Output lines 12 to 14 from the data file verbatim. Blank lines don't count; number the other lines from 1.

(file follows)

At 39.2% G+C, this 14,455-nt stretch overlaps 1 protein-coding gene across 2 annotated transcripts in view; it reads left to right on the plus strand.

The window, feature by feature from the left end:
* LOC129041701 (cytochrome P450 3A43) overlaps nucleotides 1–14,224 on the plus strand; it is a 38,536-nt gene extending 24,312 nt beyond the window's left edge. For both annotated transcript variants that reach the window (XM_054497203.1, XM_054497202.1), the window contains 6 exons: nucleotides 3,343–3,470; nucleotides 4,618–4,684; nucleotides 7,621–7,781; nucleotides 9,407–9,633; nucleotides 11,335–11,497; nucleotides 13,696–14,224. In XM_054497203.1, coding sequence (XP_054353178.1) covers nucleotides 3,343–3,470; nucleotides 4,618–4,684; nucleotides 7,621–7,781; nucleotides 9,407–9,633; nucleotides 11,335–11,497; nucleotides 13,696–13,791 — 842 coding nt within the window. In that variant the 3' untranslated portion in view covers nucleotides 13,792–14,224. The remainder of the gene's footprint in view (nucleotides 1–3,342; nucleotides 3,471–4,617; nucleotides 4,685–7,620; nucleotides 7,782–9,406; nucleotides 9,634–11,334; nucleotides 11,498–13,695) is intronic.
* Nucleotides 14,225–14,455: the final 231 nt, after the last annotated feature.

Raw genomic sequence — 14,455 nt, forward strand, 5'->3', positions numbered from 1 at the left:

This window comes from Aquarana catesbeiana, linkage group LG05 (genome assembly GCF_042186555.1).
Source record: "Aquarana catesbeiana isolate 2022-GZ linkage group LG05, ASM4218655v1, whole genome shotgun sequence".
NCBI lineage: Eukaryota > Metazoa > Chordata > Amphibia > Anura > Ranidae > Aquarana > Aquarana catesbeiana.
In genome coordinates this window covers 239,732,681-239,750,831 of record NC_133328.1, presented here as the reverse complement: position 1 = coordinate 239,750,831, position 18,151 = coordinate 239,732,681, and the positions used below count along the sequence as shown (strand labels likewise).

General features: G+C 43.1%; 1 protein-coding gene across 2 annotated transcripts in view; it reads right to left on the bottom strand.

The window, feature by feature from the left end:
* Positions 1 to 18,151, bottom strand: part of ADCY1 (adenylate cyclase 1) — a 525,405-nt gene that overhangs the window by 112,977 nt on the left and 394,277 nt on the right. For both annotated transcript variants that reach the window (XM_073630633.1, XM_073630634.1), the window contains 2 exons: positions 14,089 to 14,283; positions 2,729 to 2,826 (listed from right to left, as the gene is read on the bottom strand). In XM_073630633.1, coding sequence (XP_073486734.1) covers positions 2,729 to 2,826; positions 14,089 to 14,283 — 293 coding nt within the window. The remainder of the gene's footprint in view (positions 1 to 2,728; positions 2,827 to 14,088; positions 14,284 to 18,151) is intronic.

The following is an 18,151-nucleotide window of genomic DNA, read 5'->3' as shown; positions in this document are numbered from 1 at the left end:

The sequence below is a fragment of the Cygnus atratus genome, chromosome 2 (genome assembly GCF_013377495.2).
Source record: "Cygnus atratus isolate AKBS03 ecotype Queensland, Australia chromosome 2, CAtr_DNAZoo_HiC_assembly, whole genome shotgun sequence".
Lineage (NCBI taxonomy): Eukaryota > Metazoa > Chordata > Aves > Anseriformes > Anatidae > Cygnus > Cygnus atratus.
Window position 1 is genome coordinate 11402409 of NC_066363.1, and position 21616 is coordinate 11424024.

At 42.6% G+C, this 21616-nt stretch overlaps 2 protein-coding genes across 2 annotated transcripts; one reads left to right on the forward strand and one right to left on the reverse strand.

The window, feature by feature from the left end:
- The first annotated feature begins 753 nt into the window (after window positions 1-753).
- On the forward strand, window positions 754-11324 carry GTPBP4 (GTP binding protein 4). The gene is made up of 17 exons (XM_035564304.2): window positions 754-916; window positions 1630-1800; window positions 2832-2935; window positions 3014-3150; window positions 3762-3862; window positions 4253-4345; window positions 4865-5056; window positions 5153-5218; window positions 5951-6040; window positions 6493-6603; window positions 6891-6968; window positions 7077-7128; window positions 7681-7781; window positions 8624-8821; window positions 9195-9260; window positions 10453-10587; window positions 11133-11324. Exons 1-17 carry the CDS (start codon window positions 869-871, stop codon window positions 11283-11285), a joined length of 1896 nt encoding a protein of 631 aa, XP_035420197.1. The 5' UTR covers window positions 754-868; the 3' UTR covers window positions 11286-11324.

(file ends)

* Positions 1 to 18,151, bottom strand: part of ADCY1 (adenylate cyclase 1) — a 525,405-nt gene that overhangs the window by 112,977 nt on the left and 394,277 nt on the right. For both annotated transcript variants that reach the window (XM_073630633.1, XM_073630634.1), the window contains 2 exons: positions 14,089 to 14,283; positions 2,729 to 2,826 (listed from right to left, as the gene is read on the bottom strand). In XM_073630633.1, coding sequence (XP_073486734.1) covers positions 2,729 to 2,826; positions 14,089 to 14,283 — 293 coding nt within the window. The remainder of the gene's footprint in view (positions 1 to 2,728; positions 2,827 to 14,088; positions 14,284 to 18,151) is intronic.

The following is an 18,151-nucleotide window of genomic DNA, read 5'->3' as shown; positions in this document are numbered from 1 at the left end:

The sequence below is a fragment of the Cygnus atratus genome, chromosome 2 (genome assembly GCF_013377495.2).